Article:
Weekly Threat Report - 1st February 2019
Iranian hackers believed to be targeting sensitive personal data
Security researchers at FireEye have reported that Iranian hackers are targeting businesses in the telecommunications and travel industries as part of an international surveillance campaign.
Whilst the group has primarily been active in the Middle East, individuals in nations such as the US, Australia, Norway and Spain are also known to have been targeted, according to FireEye. They have named the group APT39.
Researchers posit that the group is attempting to gain access to these industries so it can monitor and track specific individuals for operations believed to serve Iran's national security strategic objectives. This includes collecting individual’s location details through travel itineraries and telecommunications metadata.
According to FireEye: "APT39's focus on the widespread theft of personal information sets it apart from other Iranian groups... which have been linked to influence operations, disruptive attacks, and other threats."
Any organisation that deals with sensitive personal information is at a higher risk of being targeted by malicious actors.
Designers, developers and operators of online services can find guidance on how to make services harder to compromise here. The NCSC has also published 15 good practice measures for the protection of bulk personal data.
B&Q reportedly exposes details of suspected thieves
B&Q reportedly exposed details of suspected store thieves to the internet without password protection, according to a security researcher.
The exposed records reportedly included 70,000 offender and incident logs, including full names, physical characteristics, vehicle details and the value of the goods stolen.
The data is believed to have been kept in Internet-accessible data store that had not been set up to require user-ID authentication.
A spokeswoman for B&Q said that it believed that there were a number of inaccuracies in the security researchers reporting of the issue, and they are investigating whether to inform the ICO.
Under GDPR, organisations are required to notify the ICO within 72 hours of becoming aware of a personal data breach, unless it does not pose a risk to people's rights and freedoms. If an organisation decides that a breach doesn't need to be reported they should keep their own record of it, and be able to explain why it wasn't reported if necessary.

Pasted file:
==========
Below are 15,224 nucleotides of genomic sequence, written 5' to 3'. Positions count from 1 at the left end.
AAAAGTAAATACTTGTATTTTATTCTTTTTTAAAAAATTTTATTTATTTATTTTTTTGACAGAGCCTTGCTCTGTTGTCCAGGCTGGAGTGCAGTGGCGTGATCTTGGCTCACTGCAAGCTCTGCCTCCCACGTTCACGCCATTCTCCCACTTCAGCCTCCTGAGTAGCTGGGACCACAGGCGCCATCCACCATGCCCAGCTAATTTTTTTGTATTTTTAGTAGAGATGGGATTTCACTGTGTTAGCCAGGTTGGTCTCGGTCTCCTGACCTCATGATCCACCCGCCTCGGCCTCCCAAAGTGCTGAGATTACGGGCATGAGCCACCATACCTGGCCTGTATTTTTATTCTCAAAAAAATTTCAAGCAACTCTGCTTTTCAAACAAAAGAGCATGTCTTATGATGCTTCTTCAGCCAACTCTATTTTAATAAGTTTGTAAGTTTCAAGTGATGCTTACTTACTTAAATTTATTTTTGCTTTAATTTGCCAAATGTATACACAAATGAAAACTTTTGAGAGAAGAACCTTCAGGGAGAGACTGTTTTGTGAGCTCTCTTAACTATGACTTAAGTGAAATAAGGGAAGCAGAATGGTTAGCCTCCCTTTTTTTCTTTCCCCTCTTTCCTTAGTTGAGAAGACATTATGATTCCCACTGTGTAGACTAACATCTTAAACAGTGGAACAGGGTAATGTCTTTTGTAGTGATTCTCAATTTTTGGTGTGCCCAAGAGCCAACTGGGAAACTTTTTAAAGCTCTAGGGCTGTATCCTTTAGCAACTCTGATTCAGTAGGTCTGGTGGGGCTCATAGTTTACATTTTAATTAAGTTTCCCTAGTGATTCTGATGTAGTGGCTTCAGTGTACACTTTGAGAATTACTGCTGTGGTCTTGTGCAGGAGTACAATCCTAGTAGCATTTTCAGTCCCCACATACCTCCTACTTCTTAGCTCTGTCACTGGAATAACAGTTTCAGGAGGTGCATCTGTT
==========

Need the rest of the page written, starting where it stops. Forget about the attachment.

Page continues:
Many Internet-connected services, including those hosted in the cloud, are intentionally designed to promote collaboration and data sharing, however accidental data breaches can occur when organisations using cloud services fail to apply the security settings needed to keep information private.
The NCSC has published measures which organisations can take to make such incidents less likely, such as setting sharing to be ‘off’ by default. It’s also worth noting the possible threat of phishing following data breaches.
FaceTime privacy bug allows unauthorised eavesdropping
Researchers identified a flaw in Apple's FaceTime application affecting the camera and microphone of iPhones and Macs that could allow attackers to eavesdrop on another FaceTime user, even when the recipient doesn’t accept the call.
The flaw allows attackers to access the recipient's front-facing camera and can also reportedly be exploited when the device is in "Do Not Disturb" mode.
To address the flaw, Apple have said they will release an update this week, and have temporarily disabled Group FaceTime until the fix is available.
Attacks of this nature may be used by threat actors to steal confidential data or monitor target individuals.
The NCSC recommends that devices are kept up-to-date and patched wherever possible. Patches contain bug-fixes to protect against vulnerabilities.